Schools and health centres have been used for community mobilization to promote the important role that both parents and children can play in awareness raising and the sensibilization of local communities regarding environmental issues.

These activities represent an opportunity for children and youth from different schools and villages to get together and form their own youth groups. Most of these initiatives are sponsored by NGOs, which depend on the assistance and support of the government and the international community. Both UNICEF and the International Union for the Conservation of Nature have been particularly active in promoting activities for children.

Information 

No information is available.

Research and Technologies

No information is available.  

Financing 

No information is available.

Cooperation

No information is available.

 

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This information was provided by the Government of Guinea Bissau to the fifth session of the United Nations Commission on Sustainable Development. Last Update: April 1997.

INDIGENOUS PEOPLE

Decision-Making: Coordinating Bodies    

No information is available.

Decision-Making: Legislation and Regulations 

No information is available.

Decision-Making: Strategies, Policies and Plans  

No information is available.

Decision-Making: Major Groups Involvement  

No information is available.

Programmes and Projects  

No information is available.

Status 

Local indigenous populations play an important role in the development process. Development partners, such as the government, national and international NGOs, among others, often seek their advice and participation in development projects. Their knowledge of local realities and respect for nature are recognized as an valuable contribution to all development activities, including sensibilization campaigns to raise awareness for the need to use natural resources more efficiently.

In this context, the first Secretary of State for Tourism, Environment and Traditional Arts, immediately after it was created, met with local authorities, religious and tribal chiefs from every region, among others, to inform them about the government's policy for natural resource management and the contributions they could make to the development process.

Challenges 

No information is available.

Capacity-building, Education, Training and Awareness-raising   

No information is available.

Information 

No information is available.

Research and Technologies  

No information is available.

Financing 

No information is available.

Cooperation

No information is available.

 

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This information was provided by the Government of Guinea Bissau to the fifth session of the United Nations Commission on Sustainable Development. Last Update: April 1997.

NON-GOVERNMENTAL ORGANIZATIONS

Decision-Making: Coordinating Bodies     

No information is available.

Decision-Making: Legislation and Regulations 

A government NGO coordinating agency, SOLIDAMI, was established to promote the role of NGOs as social partners, to facilitate dialogue, partnership and cooperation among them, and to facilitate as well their participation in national mechanisms and policies designed to implement sustainable development projects. The aim is to make use of NGOs intervention capacity in specific areas, to complement government activities, particularly in education, poverty eradication, environmental conservation, among others.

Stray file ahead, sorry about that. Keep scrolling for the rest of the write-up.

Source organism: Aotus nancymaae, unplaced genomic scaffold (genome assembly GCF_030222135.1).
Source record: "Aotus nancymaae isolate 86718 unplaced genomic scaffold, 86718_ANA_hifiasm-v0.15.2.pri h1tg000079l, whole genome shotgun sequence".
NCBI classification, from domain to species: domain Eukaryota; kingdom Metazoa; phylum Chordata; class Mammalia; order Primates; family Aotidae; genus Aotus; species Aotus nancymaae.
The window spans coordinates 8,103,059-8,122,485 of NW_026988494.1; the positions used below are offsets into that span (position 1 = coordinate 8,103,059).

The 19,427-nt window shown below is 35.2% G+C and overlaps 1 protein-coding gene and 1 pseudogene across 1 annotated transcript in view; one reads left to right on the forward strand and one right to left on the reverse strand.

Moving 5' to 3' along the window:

Decision-Making: Strategies, Policies and Plans  

No information is available.

Decision-Making: Major Groups Involvement  

No information is available.

Programmes and Projects

No information is available. 

Status 

The government of Guinea-Bissau recognizes formal and non-formal organizations as well as popular movements as development partners in the implementation of Agenda 21 goals and objectives. NGOs play an important role as members of the civil society for they strengthen the democratic and participatory approach.

Challenges 

No information is available.

Capacity-building, Education, Training and Awareness-raising   

No information is available.

Information 

No information is available.

Research and Technologies

No information is available.  

Financing 

No information is available.

Cooperation

No information is available.

 

* * *

 

This information was provided by the Government of Guinea Bissau to the fifth session of the United Nations Commission on Sustainable Development. Last Update: April 1997.

LOCAL AUTHORITIES

Decision-Making: Coordinating Bodies   

No information is available.

Decision-Making: Legislation and Regulations 

No information is available.

Decision-Making: Strategies, Policies and Plans  

No information is available.

Decision-Making: Major Groups Involvement  

No information is available.

Programmes and Projects  

No information is available.

Status 

A country with an area of 36,125 Km2, Guinea-Bissau has a population of about 1 million divided into 20 ethnic groups. There are three major provinces divided into eight administrative regions and each region is subdivided into various administrative sectors.

This structure has been fairly preserved since independence. Local administrative power was initially in the hands of village committees formed by elected village representatives. However, in recent years it has been passed on to local religious and traditional leaders, on whom most development projects for specific ethnic regions depend for their execution. These local leaders play a vital role in the civic education of their people; they mobilize local communities and raise awareness for the need to promote sustainable development.

The introduction of a new administrative system will allow the newly established autarchies to enter into dialogue with the local population, organizations, and the private sector to develop local sustainable development plans. Local authorities, in collaboration with other civil society representatives, will define strategies to implement these plans.